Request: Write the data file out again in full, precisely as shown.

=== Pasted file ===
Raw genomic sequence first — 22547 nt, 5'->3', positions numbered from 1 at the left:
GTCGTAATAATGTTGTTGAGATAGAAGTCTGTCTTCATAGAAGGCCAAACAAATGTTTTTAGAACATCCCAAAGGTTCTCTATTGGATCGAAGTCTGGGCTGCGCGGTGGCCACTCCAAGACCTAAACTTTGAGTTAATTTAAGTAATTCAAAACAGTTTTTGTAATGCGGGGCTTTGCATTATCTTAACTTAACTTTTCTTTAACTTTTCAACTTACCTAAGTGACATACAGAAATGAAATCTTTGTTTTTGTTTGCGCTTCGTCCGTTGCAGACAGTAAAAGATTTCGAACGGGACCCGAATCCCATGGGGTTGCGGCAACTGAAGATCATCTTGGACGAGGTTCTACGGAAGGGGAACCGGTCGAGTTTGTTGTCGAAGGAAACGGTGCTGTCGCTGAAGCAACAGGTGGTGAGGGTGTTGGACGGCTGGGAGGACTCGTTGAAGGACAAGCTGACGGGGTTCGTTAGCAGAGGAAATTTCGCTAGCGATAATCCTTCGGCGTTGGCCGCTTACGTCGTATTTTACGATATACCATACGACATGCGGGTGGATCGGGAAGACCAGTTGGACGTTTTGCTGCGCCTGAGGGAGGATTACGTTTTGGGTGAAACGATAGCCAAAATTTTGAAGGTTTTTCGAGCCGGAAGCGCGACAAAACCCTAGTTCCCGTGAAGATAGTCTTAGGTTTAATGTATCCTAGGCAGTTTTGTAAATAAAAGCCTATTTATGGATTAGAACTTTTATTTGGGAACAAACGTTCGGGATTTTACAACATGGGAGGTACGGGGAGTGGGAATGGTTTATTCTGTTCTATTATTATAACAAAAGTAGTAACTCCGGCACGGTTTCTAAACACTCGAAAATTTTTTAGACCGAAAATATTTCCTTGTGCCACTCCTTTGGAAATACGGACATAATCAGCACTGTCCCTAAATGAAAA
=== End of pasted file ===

Raw genomic sequence first — 22547 nt, 5'->3', positions numbered from 1 at the left:
GTCGTAATAATGTTGTTGAGATAGAAGTCTGTCTTCATAGAAGGCCAAACAAATGTTTTTAGAACATCCCAAAGGTTCTCTATTGGATCGAAGTCTGGGCTGCGCGGTGGCCACTCCAAGACCTAAACTTTGAGTTAATTTAAGTAATTCAAAACAGTTTTTGTAATGCGGGGCTTTGCATTATCTTAACTTAACTTTTCTTTAACTTTTCAACTTACCTAAGTGACATACAGAAATGAAATCTTTGTTTTTGTTTGCGCTTCGTCCGTTGCAGACAGTAAAAGATTTCGAACGGGACCCGAATCCCATGGGGTTGCGGCAACTGAAGATCATCTTGGACGAGGTTCTACGGAAGGGGAACCGGTCGAGTTTGTTGTCGAAGGAAACGGTGCTGTCGCTGAAGCAACAGGTGGTGAGGGTGTTGGACGGCTGGGAGGACTCGTTGAAGGACAAGCTGACGGGGTTCGTTAGCAGAGGAAATTTCGCTAGCGATAATCCTTCGGCGTTGGCCGCTTACGTCGTATTTTACGATATACCATACGACATGCGGGTGGATCGGGAAGACCAGTTGGACGTTTTGCTGCGCCTGAGGGAGGATTACGTTTTGGGTGAAACGATAGCCAAAATTTTGAAGGTTTTTCGAGCCGGAAGCGCGACAAAACCCTAGTTCCCGTGAAGATAGTCTTAGGTTTAATGTATCCTAGGCAGTTTTGTAAATAAAAGCCTATTTATGGATTAGAACTTTTATTTGGGAACAAACGTTCGGGATTTTACAACATGGGAGGTACGGGGAGTGGGAATGGTTTATTCTGTTCTATTATTATAACAAAAGTAGTAACTCCGGCACGGTTTCTAAACACTCGAAAATTTTTTAGACCGAAAATATTTCCTTGTGCCACTCCTTTGGAAATACGGACATAATCAGCACTGTCCCTAAATGAAAA